News Column

World Bank Steams Ethiopia With U.S. $200 Million Geothermal Loan

June 5, 2014

Mikias Merhatsidk

The Geothermal projects to be financed are expected to diversify the energy sources of the country

The World Bank's board of directors, based in Washington DC, US, has approved 200 million dollars of credit for the Ethiopian government, in what is expected to be the last project financing for the year, to develop its potential geothermal sites at Aluto and Alalobad, in the rift valley of Afar Regional State, on Thursday, May 29, 2014.

The loan will be financed by the International Development Association (IDA) and Scaling-up Renewable Energy Program (SREP) of the World Bank trust fund.

The SREP, which was established to scale up the deployment of renewable energy solutions and expand renewables' markets in the world's poorest countries, is a targeted program of the Strategic Climate Fund, which is one of the two funds within the framework of the Climate Investment Funds. SERP aims to pilot and demonstrate the economic, social and environmental viability of low carbon development pathways. And Ethiopia is among the eight pilot countries.

"In addition to providing energy security, the project will support Ethiopia's efforts to build a climate change resilient green economy, by developing renewable energy sources with low carbon emissions," said Guang Zhe Chen, the World Bank country director for Ethiopia.

The finance, which will be employed to support the Geothermal Sector Development Project of the country, is envisioned to help fulfill the increasing demand for electricity by tapping into the substantial geothermal energy potentials, according to the official website of the Bank.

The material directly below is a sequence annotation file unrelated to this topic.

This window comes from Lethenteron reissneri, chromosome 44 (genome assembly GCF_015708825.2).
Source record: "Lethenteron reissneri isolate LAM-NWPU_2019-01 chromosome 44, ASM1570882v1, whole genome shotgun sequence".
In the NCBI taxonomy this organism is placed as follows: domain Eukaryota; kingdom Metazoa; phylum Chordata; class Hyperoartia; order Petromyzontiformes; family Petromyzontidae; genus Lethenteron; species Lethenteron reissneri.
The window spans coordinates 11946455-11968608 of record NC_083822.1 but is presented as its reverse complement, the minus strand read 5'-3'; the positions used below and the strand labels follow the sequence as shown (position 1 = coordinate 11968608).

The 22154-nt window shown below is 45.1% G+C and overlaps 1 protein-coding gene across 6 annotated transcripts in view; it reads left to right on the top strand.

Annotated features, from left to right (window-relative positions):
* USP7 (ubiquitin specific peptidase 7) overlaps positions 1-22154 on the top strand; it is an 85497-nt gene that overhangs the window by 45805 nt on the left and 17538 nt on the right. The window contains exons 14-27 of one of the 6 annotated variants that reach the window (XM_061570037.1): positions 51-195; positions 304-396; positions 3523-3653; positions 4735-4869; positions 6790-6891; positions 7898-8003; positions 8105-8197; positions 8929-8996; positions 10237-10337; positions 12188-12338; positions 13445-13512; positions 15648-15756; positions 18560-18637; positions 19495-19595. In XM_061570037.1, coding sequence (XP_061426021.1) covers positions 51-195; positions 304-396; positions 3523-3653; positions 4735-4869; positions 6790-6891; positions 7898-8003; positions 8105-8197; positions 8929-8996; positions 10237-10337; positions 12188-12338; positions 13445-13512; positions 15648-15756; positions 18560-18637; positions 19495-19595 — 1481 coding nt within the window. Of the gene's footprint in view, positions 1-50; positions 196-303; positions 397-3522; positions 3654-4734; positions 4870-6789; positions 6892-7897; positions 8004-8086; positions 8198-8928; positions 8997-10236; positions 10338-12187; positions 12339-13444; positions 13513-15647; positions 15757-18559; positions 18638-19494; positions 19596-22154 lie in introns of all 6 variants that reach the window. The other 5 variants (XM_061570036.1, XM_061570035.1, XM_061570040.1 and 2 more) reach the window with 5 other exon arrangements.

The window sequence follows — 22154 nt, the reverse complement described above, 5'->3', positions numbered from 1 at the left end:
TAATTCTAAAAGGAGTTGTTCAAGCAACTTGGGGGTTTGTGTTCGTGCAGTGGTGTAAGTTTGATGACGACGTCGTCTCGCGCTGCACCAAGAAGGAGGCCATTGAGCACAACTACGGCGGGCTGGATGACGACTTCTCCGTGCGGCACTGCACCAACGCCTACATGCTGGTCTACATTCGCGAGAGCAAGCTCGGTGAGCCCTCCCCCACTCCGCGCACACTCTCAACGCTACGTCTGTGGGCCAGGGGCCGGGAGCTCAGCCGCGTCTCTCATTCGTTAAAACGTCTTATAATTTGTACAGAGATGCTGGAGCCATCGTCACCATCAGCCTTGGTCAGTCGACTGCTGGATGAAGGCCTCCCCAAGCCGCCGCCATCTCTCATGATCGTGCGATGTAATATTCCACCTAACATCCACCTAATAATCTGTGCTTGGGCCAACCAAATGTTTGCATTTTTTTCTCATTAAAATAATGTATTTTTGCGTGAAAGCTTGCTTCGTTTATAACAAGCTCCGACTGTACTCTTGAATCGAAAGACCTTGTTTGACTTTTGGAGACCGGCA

The project that will be implemented in two phases will develop the two geothermal sites:-Aluto and Alalobad and help establish an institutional framework for geothermal development during its first phase. During its second phase, electricity will be generated using the steam resources developed and identified in the first phase.

The Power generated from the geothermal plants will provide electricity directly to the grid and allow more households and businesses to connect at affordable rates. It will also provide energy to existing commercial consumers currently affected by the energy ration from insufficient generation capacity, according to the Bank. Total geothermal resource potential in Ethiopia is found in the Great Rift Valley and is estimated to be over 500Mwe according to the geological survey of Ethiopia.

The integrated energy policy of Ethiopia envisages electricity generation installed capacity of more than 20,000Mw by 2020 and it is mainly to be generated from renewable sources. The country has power generating capacity amounting to over 60,000Mw: 45,000Mw of hydropower, 10,000Mw of wind energy and 5,000Mw of geothermal energy. But the current power generation stands at 2,000Mw.

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Source: AllAfrica

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